4. If you are traveling during the day and don’t have tinted windows, be sure to wave to the curious on-lookers and truckers. You might have just made their day.

5. Repeat as needed. And for me… that’s most of the trip. In fact, other than driving from St. Louis to Lexington, IL, I spent the duration of the trip acting as human pacifier #1.

I am sure you are thinking, wouldn’t having a bottle just be easier? Sure… but where would the truckers get their entertainment from?

As this is WBW, my posts this week will reflect this. In addition, use my blogroll visit other blogs that celebrate breastfeeding and the joy that comes from it. Make sure you check them out! Also, the 8th Edition of The Womanly Art of Breastfeeding is out. This edition has been revised since 2004 and it. is. awesome. Seriously.

Pax Christi!


Filed under breastfeeding, eco-friendly, feminism, funnies, mothering

Breastfeeding… Normalized

This past weekend, my family traveled to my hometown for a family reunion. We haven’t had a reunion… well as long as I can remember to be honest. It was great seeing cousins who I haven’t spent time with since I was little and it was really hard not to see them as little kids, but as adults and parents. My daughter had a blast playing with her 3nd cousins, most of whom, she just referred to as her “friends.” Hey, you try explaining the levels of cousins to a 3 year old! (Thank you, Wikipedia for the cousins equations!)

I come from a pretty stereotypical African-American family… we’re loud, pretty funny and love to eat! There was so much food there this weekend, that we are still recovering: Ribs, Chicken, Turkey, Baked Beans, Collard Greens, Cornbread, Salads, Fruit Pies and Cobblers… not to mention Aunt Rosie’s Famous Carrot Cake! However, my favorite part of the day was not the copious food or laughing with the family. My favorite part was when my three year old showed the whole family what normal is for her.

My daughter (The Bear) received a stuffed cat as a “Yay! You are a big sister!” present from one of my college friends. This stuffed cat has become her constant companion and she named him “Kitty Boy.” Early in the day of the reunion, The Bear carried Kitty Boy over to a folding chair in the midst of the older relatives of the family (and when I say older, I mean older; These are the matriarchs of my family, all in their 80s and 90s), climbed up on the chair, lifted her shirt and “latched” Kitty Boy on. When she was asked what she was doing, she looked up and said “I’m nursing kitty boy.” The matriarchs looked at each other, shrugged, kind of smiled and said “She’s nursing her kitty.”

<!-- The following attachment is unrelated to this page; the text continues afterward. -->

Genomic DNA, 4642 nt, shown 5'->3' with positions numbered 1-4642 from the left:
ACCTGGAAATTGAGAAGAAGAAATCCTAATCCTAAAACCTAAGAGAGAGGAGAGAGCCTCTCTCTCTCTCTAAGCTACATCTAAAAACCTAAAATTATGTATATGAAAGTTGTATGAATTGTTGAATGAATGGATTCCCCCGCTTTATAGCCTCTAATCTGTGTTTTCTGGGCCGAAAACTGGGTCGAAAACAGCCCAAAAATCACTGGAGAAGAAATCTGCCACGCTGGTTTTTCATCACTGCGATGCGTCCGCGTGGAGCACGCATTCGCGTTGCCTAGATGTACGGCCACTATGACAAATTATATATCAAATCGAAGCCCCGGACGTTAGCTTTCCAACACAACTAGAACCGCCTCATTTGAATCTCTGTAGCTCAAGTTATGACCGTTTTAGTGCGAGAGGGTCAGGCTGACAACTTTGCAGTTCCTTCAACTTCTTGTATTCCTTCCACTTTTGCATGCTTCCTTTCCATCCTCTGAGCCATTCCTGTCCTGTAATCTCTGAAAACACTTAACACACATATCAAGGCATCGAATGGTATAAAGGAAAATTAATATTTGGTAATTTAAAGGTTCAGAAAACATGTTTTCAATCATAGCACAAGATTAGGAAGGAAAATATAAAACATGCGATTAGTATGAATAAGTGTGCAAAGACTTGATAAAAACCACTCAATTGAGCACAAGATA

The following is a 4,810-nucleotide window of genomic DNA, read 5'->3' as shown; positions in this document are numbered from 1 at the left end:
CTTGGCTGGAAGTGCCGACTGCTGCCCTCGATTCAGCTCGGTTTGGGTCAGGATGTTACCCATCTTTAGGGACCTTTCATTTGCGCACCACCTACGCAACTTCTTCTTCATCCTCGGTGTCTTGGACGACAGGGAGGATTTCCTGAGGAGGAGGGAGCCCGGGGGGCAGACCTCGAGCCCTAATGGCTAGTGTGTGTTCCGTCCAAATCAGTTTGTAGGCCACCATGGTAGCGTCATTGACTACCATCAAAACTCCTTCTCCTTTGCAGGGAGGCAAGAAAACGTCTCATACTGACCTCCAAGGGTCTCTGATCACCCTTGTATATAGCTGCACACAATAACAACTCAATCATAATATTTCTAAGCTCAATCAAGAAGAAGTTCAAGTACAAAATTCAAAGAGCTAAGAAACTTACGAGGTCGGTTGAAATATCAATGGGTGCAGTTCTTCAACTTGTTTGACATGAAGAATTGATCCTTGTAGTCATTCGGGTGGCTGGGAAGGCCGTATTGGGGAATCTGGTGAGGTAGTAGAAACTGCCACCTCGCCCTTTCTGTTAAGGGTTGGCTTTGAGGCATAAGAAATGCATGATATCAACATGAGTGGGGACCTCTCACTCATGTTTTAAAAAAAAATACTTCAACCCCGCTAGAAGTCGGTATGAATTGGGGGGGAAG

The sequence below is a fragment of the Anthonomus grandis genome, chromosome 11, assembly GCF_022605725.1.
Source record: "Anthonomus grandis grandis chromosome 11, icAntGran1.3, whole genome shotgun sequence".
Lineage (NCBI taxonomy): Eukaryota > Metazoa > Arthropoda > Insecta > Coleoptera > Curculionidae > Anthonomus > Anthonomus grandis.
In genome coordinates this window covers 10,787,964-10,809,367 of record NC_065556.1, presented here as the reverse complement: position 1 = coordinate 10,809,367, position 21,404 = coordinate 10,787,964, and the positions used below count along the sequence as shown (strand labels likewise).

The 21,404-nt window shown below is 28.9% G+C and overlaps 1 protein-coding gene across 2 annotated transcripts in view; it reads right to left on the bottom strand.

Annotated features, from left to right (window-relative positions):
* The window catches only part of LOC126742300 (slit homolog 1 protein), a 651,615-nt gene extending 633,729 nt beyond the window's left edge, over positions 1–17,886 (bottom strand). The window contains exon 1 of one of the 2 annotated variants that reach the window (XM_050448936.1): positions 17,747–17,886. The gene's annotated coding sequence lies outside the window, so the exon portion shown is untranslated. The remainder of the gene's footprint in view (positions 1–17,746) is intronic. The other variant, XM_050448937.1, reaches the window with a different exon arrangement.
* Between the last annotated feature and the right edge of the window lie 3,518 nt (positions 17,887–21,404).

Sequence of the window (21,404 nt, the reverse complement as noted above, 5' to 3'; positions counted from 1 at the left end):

My daughter has no idea how important and special her simple declaration was. Breastfeeding was not really encouraged in my family and for her to show everyone without fear or shame what it means to be a mother in her world, means I am doing something right.

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Filed under breastfeeding, feminism, life, mothering

Let’s prevent this with education

I grew up outside of Milwaukee, Wisconsin and I am sad to say that there’s been a rash of sad deaths of infants in Milwaukee. As of yesterday, 8 infants have died as a result of unsafe co-sleeping. Just to be clear, we are a bedsharing/ co-sleeping family. We have a queen size bed (and I’d love a King, especially when the Bear decides to join us) and we typically have the babies in bed with us until they show signs of wanting to leave. For the Bear… it was around 12 months, the Dragonfly is still cozy at 9 months.

We have rules for co-sleeping; if either parent is under the influence of alcohol or medication (NyQuil and the like) they are on the couch. Because the parents need to be 100% in control, especially when sleeping with an infant; I am the cold one in the house, so I sleep in long sleeves, pants and socks so that we are not worried about blankets on the bed; we never allow the children to sleep next to another because the Bear (35 months) is not aware of her sister’s positioning in the night/ while sleeping and would be a danger of overlaying.

But by far, the biggest key to bedsharing is whether the mother is breastfeeding or bottlefeeding. (This is not a rant of which is better as we all know where I stand on that issue.)

from breastfeed.com

Studies have shown that breast-fed babies wake more frequently than formula-fed babies. The reason: Breastmilk is the natural food for infants. There is no harsh ingredient that requires extra digestion time. Breastmilk is “processed” quickly and efficiently by Baby, prompting the need for closer feeding intervals.”Babies are nocturnal animals,” says Jolenne Short-Porter, R.N., IBCLC from Exeter, N.H. “In the early months, they need to nurse frequently for their growing needs, as well as mom’s milk supply. Nighttime nursing is necessary. Unfortunately, in our culture, we want our babies to sleep at night.”

This is a huge reason why there was back lash against Enfamil’s Nighttime formula. Babies are supposed to wake up at night, they wake up a lot at night and there are theories that the excessive nightwaking is a survival mechanism

“Human children are designed to be sleeping with their parents,” says Katherine A. Dettwyler, Ph.D., an associate professor of anthropology and nutrition at Texas A & M University. “The sense of touch is the most important sense to primates. The expected pattern is for mother and child to sleep together and for the child to be able to nurse whenever they want during the night.”